I have been a member of a number of internet mailing lists concerning railroads in the Upper Midwest for some years. These included Twin Ports Rail, Orerail, MNRail, and most recently Northern Minnesota Rail. As a member of these lists I have admired the photography of other members and made some amateurish attempts at making photos of trains myself. I have been lucky to live near faily busy tracks for at least 15 years while some of the contributers to these lists travel great distances to see what I see just in the course of my daily affairs. I have described what I've seen going on in occasional posts but never took photgraphy seriously enough to produce pictures I wanted to share unless they showed something very unusual or newsworthy.
After my move to Wadena a couple of years ago and frequent travel along Highway 10, which parallels the Staples Sub of the BNSF in many areas, I came to the conclusion I should make the leap in technology that would allow me to shoot pictures that I could be proud of and willing to share on a day to day basis. After some questions and answers and time spent researching cameras on the internet, I came to the conclusion the a Canon S2IS would be the perfect tool for me to fulfill my desire to take good pictures. Dell was happy to provide the camera, and a orders to Newegg and Lensmate completed my outfit to start. I was off and running.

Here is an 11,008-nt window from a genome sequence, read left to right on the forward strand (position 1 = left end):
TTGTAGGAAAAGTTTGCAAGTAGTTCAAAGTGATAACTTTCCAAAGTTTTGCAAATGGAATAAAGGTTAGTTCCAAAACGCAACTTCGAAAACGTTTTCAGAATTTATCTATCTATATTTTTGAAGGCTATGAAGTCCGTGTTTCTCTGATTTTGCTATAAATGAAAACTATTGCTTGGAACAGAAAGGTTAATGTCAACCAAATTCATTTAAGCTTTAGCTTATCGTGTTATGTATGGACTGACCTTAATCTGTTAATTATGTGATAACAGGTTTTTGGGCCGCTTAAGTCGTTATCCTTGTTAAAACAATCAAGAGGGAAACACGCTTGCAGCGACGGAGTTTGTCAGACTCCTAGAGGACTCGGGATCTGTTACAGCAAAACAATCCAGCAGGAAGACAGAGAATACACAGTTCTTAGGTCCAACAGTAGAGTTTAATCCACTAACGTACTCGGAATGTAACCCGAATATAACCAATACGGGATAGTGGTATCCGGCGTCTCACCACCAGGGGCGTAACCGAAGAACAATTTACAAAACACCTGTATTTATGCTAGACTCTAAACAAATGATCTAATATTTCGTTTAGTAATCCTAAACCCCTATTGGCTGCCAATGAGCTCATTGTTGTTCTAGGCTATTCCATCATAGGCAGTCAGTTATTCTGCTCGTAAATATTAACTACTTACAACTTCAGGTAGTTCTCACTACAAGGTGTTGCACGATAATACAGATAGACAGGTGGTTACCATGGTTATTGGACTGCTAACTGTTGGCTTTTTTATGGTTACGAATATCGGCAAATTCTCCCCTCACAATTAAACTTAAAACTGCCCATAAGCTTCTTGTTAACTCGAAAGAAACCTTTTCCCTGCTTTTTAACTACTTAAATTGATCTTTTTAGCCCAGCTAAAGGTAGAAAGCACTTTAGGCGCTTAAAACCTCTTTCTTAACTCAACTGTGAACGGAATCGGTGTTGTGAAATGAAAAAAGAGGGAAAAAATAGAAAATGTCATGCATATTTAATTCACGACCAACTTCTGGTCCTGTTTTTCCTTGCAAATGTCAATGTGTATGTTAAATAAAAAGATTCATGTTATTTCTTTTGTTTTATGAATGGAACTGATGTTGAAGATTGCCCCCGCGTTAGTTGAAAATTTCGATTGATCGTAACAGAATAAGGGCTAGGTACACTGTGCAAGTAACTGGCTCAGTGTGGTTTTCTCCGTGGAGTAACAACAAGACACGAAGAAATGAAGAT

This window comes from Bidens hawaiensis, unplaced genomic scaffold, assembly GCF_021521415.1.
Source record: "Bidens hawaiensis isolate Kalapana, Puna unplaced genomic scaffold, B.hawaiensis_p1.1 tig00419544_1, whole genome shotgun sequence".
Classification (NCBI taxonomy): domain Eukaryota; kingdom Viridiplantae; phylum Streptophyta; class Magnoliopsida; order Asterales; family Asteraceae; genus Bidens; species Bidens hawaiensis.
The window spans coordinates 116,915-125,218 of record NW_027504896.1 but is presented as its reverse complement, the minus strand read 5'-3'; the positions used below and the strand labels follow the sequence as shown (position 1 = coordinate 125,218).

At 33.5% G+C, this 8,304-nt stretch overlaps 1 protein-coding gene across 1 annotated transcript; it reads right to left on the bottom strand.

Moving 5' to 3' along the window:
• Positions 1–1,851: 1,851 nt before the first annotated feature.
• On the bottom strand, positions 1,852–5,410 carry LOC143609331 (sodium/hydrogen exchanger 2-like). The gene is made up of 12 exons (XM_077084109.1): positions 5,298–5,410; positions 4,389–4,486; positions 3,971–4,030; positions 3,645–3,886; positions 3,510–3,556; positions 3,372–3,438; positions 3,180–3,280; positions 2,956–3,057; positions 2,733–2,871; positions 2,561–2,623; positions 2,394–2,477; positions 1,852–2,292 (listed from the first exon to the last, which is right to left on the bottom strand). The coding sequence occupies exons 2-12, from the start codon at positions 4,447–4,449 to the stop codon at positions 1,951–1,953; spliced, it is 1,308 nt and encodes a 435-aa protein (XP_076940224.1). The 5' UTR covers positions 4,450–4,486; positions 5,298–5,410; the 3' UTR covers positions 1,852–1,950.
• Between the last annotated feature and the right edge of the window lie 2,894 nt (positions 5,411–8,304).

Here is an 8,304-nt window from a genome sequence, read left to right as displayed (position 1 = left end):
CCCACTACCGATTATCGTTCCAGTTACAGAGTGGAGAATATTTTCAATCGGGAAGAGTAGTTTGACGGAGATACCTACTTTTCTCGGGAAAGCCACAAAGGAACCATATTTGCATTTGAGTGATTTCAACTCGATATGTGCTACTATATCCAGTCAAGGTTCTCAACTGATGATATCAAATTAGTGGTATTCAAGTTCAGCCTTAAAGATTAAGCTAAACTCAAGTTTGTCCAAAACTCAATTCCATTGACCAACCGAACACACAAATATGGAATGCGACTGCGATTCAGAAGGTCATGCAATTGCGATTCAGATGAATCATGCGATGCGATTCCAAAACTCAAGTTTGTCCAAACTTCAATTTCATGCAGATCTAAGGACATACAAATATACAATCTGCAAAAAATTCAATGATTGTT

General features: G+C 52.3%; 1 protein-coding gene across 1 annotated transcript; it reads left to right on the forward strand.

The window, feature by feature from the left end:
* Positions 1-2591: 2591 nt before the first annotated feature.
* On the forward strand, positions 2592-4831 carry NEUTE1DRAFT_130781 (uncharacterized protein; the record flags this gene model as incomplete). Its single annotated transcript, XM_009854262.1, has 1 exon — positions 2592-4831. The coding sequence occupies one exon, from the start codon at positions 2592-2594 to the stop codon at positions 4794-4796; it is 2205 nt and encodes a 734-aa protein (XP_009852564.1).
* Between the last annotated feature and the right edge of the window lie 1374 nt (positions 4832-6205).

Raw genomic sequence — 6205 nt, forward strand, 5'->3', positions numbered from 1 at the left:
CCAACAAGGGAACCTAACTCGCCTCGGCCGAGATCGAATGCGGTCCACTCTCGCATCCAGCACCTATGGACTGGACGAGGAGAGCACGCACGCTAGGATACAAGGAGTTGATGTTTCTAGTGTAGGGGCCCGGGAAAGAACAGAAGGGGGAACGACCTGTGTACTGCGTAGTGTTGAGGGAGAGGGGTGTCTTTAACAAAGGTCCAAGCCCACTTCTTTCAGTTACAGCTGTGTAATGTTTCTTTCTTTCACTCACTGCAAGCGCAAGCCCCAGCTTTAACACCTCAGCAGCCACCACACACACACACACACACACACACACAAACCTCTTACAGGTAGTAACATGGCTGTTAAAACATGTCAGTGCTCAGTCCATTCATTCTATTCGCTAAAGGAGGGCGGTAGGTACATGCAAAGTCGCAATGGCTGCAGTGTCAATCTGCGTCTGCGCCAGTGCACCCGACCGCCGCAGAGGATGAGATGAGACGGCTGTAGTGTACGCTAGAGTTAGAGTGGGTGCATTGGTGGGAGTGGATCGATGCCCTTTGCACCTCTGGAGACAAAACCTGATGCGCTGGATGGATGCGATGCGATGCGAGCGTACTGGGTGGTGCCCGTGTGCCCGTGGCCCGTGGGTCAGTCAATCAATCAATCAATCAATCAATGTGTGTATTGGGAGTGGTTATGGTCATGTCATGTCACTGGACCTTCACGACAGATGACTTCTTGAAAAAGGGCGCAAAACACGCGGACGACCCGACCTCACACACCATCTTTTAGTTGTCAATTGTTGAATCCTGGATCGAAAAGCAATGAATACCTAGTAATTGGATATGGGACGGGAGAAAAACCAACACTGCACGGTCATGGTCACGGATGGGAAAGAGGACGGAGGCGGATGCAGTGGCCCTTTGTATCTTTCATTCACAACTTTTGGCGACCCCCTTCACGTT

The gold standard of online rail photography, in my opinion, is railpictures.net. Of course with a fancy new camera and abundance of confidence and trains I was off to the races, submitting a few pictures the first day of my new hobby. All of them, including the photo at right, were promptly rejected by the screeners at rp.net, leaving me angry and frustrated. I know that my entrance into the forum there was not the most conducive to winning friends and influencing people.
Since I had the new camera and the abundance of trains I figued that getting into the rp.net database would be a piece of cake. Overcoming these thoughts provided me with my first valuable lesson in photography-no matter your equipment, you still need to point the camera in correct direction,pay attention to the light, and frame your subject correctly in order to make a quality photo. How you process your photos after shooting them (the "digital darkroom") also matters a lot. It seems I got myself into something a lot more involved than just pointing and clicking!
Next-a big surprise and success!
Edited to fix broken lensmate link.